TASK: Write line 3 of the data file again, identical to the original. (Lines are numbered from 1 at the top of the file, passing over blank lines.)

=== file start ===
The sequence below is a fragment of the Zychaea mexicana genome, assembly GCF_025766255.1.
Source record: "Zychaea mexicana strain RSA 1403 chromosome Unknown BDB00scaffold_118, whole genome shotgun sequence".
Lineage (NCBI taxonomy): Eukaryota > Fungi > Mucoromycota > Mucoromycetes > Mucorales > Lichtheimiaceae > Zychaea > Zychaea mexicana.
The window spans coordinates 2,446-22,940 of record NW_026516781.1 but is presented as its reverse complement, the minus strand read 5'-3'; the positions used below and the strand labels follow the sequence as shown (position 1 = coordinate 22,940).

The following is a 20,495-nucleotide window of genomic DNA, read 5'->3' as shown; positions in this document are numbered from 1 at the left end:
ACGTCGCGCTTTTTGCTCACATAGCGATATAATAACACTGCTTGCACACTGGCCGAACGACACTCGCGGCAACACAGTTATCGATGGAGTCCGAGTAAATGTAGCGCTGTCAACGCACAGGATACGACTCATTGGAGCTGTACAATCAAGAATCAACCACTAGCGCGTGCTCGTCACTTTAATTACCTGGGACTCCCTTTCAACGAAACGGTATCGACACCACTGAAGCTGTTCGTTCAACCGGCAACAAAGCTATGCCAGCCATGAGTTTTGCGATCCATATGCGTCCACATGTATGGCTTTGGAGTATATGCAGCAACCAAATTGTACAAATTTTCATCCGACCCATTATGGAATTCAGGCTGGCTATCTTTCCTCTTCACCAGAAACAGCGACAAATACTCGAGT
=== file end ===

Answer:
Lineage (NCBI taxonomy): Eukaryota > Fungi > Mucoromycota > Mucoromycetes > Mucorales > Lichtheimiaceae > Zychaea > Zychaea mexicana.